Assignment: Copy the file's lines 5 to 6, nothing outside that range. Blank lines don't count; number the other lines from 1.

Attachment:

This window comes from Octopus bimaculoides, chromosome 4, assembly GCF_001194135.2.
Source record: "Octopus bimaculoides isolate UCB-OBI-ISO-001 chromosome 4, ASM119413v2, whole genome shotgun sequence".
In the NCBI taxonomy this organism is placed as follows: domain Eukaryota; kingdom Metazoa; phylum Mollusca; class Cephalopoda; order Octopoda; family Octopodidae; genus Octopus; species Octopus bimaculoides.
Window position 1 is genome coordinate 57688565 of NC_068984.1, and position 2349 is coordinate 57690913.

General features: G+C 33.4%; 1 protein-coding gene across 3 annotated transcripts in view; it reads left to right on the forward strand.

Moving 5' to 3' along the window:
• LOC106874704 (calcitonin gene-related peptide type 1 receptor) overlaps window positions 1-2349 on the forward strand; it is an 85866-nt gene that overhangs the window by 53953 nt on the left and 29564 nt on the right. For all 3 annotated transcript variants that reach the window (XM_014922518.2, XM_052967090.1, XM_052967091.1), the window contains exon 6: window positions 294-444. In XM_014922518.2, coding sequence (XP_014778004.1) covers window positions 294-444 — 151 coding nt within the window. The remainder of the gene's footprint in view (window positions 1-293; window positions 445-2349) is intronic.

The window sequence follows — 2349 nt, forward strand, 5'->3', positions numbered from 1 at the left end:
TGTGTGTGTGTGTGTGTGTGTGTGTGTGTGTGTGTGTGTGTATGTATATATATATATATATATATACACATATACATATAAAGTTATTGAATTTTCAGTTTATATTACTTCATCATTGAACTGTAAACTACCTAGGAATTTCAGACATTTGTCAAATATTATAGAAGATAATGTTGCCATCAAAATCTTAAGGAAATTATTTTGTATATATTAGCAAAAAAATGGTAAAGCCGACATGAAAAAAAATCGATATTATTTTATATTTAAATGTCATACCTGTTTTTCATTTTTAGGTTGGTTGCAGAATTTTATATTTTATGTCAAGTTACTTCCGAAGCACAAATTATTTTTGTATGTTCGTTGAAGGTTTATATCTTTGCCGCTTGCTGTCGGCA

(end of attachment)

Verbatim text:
General features: G+C 33.4%; 1 protein-coding gene across 3 annotated transcripts in view; it reads left to right on the forward strand.

Moving 5' to 3' along the window: